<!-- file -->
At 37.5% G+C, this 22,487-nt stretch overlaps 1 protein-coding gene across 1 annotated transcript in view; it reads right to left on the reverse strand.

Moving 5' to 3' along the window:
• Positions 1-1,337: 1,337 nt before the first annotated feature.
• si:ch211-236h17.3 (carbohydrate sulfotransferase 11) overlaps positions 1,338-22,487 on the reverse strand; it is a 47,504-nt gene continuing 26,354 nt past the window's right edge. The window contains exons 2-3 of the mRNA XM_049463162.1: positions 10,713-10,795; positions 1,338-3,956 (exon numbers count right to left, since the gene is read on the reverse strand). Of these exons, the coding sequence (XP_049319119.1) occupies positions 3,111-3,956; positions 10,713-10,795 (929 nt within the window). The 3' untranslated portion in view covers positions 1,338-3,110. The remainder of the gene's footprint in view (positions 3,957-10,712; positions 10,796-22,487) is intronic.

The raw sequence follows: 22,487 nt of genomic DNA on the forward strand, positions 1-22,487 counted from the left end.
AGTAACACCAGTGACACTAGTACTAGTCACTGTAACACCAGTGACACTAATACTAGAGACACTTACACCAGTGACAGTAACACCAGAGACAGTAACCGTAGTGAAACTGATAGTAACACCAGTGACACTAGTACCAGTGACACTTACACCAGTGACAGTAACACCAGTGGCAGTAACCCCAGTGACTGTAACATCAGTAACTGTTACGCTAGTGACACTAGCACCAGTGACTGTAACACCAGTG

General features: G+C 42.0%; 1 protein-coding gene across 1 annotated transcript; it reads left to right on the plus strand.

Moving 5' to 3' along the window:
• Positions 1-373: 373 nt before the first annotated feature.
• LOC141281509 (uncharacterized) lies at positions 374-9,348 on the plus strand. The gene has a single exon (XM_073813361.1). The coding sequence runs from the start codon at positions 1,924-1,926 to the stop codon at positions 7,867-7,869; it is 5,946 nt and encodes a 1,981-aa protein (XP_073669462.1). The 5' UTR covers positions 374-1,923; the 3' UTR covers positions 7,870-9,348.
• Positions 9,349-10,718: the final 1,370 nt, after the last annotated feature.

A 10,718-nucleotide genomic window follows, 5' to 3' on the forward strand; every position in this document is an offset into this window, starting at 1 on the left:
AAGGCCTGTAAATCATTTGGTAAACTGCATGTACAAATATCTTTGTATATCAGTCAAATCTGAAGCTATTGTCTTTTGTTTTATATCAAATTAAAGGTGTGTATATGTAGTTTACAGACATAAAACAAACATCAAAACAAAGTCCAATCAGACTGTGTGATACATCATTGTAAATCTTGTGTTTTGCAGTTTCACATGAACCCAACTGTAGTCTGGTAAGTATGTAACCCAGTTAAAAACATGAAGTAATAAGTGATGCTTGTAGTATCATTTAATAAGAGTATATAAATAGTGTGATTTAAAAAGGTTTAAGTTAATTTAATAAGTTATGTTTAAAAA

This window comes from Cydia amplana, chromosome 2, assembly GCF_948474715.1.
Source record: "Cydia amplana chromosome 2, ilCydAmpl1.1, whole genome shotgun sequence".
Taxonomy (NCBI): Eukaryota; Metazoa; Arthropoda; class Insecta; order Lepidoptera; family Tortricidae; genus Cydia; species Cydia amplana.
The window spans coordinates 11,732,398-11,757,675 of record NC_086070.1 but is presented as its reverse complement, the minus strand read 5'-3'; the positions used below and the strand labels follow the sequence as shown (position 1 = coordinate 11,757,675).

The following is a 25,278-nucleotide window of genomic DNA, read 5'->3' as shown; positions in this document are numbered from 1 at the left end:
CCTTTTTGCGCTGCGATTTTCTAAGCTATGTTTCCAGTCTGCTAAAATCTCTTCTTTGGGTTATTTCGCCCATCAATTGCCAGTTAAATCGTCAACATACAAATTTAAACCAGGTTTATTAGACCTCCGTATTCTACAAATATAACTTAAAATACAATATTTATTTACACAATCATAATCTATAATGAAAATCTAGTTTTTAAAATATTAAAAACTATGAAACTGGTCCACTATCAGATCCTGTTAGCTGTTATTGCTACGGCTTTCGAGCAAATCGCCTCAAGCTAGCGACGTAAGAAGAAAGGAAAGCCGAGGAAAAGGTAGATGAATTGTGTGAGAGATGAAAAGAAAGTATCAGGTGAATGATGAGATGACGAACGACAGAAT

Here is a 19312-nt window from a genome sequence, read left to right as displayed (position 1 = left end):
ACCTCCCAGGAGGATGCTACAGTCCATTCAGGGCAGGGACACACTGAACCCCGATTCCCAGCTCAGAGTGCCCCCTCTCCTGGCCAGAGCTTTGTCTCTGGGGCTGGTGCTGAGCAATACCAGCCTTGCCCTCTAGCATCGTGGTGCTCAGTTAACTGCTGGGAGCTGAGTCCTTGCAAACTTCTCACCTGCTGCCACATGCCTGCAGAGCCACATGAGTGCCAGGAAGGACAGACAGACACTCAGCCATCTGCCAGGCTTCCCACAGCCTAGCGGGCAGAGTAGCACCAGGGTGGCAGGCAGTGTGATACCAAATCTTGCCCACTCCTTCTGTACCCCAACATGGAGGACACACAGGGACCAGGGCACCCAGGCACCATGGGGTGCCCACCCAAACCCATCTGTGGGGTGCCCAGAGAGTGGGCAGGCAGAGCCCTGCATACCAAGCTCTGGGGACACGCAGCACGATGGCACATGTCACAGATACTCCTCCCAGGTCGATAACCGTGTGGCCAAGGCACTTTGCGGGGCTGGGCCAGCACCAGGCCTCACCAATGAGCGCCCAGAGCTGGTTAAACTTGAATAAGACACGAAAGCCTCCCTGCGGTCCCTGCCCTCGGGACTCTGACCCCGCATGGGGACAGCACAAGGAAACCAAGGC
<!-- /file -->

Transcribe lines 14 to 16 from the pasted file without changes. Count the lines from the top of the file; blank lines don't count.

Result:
This window comes from Cydia amplana, chromosome 2, assembly GCF_948474715.1.
Source record: "Cydia amplana chromosome 2, ilCydAmpl1.1, whole genome shotgun sequence".
Taxonomy (NCBI): Eukaryota; Metazoa; Arthropoda; class Insecta; order Lepidoptera; family Tortricidae; genus Cydia; species Cydia amplana.